Superintendent Dr. Deena Bishop
Vision for a new day in ASD
Welcome students, staff, and families!
Anchorage School District is in its second 100 years. What do we want to be? We have fiscal challenges to address. We don’t want to be like Lucius (Luke) Carpenter, a character from an obscure sitcom, The Second Hundred Years, who at age 33 was frozen in a glacier for decades and brought back to life. His character was a prospector for gold in Alaska in 1900 who became frozen in time. ASD doesn’t want to be frozen in time. The second 100 years is now. The future for our students is now.
In the sitcom, when Luke is “thawed” by the U.S. military, he is quite old, but physically like his grandson who was 33 years old. Making adjustments after being thawed, Luke finds he must learn a new modern language, eat strange foods, and wear uncomfortable clothes. On the whole, looking around at how things had changed, he said, “You know, I might just get to enjoy it.” Education is a moving, fluid experience at every level. In the last year, community leaders from all parts of our State joined together for Alaska’s Education Challenge, which is aligning the work with the mission of raising expectations and closing the achievement gap. Aligning the work will mean change.
Recently, Dr. Michael Johnson, Commissioner of Alaska Department of Education & Early Development spoke before the Senate Education Committee and said, “There’s no quick fix for social challenges that affect schools. They (Alaskans) must want great schools so much that they will do whatever it takes to have them.” I cast the same vision for ASD and ask—do we really want great schools so much that we will do whatever it takes to have them?
Since 2013, Anchorage’s enrollment has decreased by more than 1,000 students and the ASD employee footprint is 5 percent less today. In 15 years, ASD’s enrollment has declined by more than 3,250 students from its high in 2003. Projected enrollment for 2018-19 is 46,964, just slightly over 200 less than the current year. Because student enrollment drives the State funding formula, fewer students means less operating funds.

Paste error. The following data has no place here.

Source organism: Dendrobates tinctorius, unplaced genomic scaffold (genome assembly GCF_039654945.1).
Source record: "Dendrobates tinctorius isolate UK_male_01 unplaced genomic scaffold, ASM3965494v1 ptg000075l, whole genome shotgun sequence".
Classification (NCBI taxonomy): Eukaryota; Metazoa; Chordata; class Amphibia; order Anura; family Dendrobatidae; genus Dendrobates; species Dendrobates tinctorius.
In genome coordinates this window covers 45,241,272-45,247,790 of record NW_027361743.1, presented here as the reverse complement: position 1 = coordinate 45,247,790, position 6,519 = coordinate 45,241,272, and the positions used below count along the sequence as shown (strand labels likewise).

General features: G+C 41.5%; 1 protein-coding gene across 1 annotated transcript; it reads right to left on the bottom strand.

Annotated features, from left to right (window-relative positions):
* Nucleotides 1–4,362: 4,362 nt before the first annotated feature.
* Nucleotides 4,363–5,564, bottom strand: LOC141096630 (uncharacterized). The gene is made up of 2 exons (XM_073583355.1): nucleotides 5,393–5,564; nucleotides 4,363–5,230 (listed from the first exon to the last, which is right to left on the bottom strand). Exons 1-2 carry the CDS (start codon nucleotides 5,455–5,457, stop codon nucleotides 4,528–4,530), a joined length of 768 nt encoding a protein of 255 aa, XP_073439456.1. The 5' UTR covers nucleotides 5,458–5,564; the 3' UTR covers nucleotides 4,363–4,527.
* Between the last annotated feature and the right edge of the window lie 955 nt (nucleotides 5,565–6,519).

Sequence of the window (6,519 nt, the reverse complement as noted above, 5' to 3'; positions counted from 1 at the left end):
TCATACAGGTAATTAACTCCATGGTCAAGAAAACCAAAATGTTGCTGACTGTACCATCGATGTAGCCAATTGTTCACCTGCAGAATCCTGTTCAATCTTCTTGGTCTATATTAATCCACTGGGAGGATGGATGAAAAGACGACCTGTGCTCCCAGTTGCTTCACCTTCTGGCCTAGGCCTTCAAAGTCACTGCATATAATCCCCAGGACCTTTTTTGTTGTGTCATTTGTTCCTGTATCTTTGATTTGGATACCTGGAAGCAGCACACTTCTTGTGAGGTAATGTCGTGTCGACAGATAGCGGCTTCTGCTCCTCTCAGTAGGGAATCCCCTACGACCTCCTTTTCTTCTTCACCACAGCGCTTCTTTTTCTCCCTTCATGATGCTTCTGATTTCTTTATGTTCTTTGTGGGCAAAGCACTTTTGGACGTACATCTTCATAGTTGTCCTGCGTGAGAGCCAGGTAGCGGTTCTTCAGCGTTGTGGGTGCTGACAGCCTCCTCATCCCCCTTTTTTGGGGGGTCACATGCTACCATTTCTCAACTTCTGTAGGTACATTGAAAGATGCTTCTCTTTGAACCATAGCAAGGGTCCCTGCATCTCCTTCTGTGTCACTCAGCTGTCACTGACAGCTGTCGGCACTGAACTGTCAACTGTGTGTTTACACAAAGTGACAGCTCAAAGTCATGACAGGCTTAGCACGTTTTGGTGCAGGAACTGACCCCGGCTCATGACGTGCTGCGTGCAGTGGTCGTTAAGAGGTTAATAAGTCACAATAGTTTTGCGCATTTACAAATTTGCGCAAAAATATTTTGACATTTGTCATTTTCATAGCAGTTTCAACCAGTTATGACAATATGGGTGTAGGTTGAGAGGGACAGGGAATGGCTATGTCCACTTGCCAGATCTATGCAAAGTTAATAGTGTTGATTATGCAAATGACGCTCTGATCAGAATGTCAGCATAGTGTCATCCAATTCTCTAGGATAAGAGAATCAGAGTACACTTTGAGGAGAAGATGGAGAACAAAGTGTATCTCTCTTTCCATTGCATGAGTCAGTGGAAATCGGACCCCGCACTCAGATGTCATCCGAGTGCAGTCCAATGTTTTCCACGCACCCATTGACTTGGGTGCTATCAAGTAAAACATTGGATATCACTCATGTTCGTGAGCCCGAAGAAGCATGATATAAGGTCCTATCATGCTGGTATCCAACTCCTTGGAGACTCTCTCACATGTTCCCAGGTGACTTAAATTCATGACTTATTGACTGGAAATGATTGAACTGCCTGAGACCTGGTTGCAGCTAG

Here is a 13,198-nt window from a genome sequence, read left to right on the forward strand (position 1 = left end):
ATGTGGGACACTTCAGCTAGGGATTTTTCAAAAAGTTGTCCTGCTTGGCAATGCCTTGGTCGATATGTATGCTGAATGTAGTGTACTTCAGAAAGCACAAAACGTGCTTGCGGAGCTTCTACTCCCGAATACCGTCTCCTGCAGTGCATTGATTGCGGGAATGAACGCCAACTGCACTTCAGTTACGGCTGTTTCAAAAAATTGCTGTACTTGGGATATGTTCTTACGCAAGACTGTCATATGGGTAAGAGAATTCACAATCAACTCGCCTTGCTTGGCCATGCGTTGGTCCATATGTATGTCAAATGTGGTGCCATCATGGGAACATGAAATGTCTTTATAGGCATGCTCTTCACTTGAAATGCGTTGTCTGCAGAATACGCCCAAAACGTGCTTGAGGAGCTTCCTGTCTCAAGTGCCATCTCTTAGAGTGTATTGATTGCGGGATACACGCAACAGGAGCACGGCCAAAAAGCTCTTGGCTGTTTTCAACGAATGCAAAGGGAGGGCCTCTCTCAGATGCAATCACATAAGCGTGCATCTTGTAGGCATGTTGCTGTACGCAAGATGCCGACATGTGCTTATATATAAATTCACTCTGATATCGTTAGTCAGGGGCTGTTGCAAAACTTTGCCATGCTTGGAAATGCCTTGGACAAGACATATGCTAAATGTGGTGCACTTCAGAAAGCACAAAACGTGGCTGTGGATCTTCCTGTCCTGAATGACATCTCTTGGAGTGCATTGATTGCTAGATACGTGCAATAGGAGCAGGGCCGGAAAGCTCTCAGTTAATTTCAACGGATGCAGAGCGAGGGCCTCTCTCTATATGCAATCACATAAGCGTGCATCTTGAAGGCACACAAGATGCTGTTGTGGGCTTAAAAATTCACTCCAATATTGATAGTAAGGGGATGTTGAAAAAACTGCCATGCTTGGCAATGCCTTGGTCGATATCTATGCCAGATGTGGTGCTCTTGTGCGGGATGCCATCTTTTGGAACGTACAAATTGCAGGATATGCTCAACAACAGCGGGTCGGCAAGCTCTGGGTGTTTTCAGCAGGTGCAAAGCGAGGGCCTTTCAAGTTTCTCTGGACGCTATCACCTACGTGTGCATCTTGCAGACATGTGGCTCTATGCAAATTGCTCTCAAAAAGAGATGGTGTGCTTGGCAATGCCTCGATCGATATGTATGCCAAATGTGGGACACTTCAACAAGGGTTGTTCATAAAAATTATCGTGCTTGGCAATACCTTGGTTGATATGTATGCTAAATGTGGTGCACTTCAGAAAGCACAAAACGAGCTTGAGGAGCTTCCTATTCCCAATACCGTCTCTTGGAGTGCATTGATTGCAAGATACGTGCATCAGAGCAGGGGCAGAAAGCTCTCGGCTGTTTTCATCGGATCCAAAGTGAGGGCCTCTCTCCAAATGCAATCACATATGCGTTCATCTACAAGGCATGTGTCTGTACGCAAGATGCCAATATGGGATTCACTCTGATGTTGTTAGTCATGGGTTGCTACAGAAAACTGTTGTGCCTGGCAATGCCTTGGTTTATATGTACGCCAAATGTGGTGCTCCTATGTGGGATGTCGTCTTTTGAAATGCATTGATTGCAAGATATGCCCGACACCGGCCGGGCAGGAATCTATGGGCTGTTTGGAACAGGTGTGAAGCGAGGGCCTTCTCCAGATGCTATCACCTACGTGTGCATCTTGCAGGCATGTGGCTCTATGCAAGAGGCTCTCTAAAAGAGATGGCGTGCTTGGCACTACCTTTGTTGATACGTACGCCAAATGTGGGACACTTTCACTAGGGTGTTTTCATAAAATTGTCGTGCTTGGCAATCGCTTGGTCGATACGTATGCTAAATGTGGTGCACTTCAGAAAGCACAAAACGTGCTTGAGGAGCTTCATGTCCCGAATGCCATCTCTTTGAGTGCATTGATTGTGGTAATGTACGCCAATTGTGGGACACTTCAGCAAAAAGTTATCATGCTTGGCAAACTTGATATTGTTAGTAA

Without any change in the Base Student Allocation (BSA) from the State or other revenue increase, budget cuts of $13 million are required. To achieve the most with the dollars received, even with budget cuts, ASD is looking at investing in existing programs to offer:
- Added dual credit opportunities—opening King Tech
- Increased robotics and engaging science, technology, engineering, and math (STEM) options
- Continued arts, music, co-curricular sports, and after-school activities
- Expanded preschool, family, and community engagement opportunities
ASD is advancing in equity and excellence in education. Though achievement outcomes are not today what we would wish, it is the goal to have every ASD student graduate from high school prepared and ready to take on life challenges and succeed in career opportunities. We want every student reading proficiently at or above grade level by the time he or she enters third grade. School safety and a welcoming environment for all students and staff is a top priority for the District.
Inside every child is a mind with skills and abilities waiting to be tapped. It is that mind that we nurture, teach, and grow. Let’s continue to build ASD. Together, let’s determine to do whatever it takes to make ASD schools great schools. Isn’t that what we really want? If we work for what we say we want, we may say, like Luke, “You know, I might just get to enjoy it.”
As a cornerstone of Alaska’s future, public education in the Anchorage School District focuses the work on three primary ideals: high quality education, positive customer experiences, and transparent accountability.
Dr. Deena Bishop